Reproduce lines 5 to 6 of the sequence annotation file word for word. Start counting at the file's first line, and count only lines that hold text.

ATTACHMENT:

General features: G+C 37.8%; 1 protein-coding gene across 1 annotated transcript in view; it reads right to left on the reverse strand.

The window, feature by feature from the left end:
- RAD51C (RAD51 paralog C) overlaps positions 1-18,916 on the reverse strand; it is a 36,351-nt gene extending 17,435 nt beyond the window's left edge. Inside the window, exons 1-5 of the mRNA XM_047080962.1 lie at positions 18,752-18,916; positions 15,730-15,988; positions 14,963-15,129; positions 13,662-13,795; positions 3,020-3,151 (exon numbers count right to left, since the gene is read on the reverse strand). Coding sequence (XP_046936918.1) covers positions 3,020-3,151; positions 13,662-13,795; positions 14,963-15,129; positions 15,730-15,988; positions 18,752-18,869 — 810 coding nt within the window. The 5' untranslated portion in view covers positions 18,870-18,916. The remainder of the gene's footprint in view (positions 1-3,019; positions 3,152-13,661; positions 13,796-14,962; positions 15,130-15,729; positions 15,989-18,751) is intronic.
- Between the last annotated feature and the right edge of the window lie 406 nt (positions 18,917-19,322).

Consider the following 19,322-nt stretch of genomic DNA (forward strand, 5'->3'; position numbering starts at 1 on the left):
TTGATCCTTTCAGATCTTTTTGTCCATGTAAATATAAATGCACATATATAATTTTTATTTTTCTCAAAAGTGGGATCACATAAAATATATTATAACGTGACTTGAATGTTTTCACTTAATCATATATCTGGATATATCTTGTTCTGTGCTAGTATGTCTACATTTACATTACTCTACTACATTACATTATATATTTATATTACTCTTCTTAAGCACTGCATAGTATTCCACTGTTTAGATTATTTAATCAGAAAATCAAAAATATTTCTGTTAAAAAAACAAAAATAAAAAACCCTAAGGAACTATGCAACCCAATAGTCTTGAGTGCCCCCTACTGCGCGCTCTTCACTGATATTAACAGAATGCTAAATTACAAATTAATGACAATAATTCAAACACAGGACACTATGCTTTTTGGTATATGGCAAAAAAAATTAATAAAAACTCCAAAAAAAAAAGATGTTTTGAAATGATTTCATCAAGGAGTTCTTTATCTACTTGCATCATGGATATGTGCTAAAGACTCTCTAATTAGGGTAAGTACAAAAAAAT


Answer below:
Consider the following 19,322-nt stretch of genomic DNA (forward strand, 5'->3'; position numbering starts at 1 on the left):
TTGATCCTTTCAGATCTTTTTGTCCATGTAAATATAAATGCACATATATAATTTTTATTTTTCTCAAAAGTGGGATCACATAAAATATATTATAACGTGACTTGAATGTTTTCACTTAATCATATATCTGGATATATCTTGTTCTGTGCTAGTATGTCTACATTTACATTACTCTACTACATTACATTATATATTTATATTACTCTTCTTAAGCACTGCATAGTATTCCACTGTTTAGATTATTTAATCAGAAAATCAAAAATATTTCTGTTAAAAAAACAAAAATAAAAAACCCTAAGGAACTATGCAACCCAATAGTCTTGAGTGCCCCCTACTGCGCGCTCTTCACTGATATTAACAGAATGCTAAATTACAAATTAATGACAATAATTCAAACACAGGACACTATGCTTTTTGGTATATGGCAAAAAAAATTAATAAAAACTCCAAAAAAAAAAGATGTTTTGAAATGATTTCATCAAGGAGTTCTTTATCTACTTGCATCATGGATATGTGCTAAAGACTCTCTAATTAGGGTAAGTACAAAAAAAT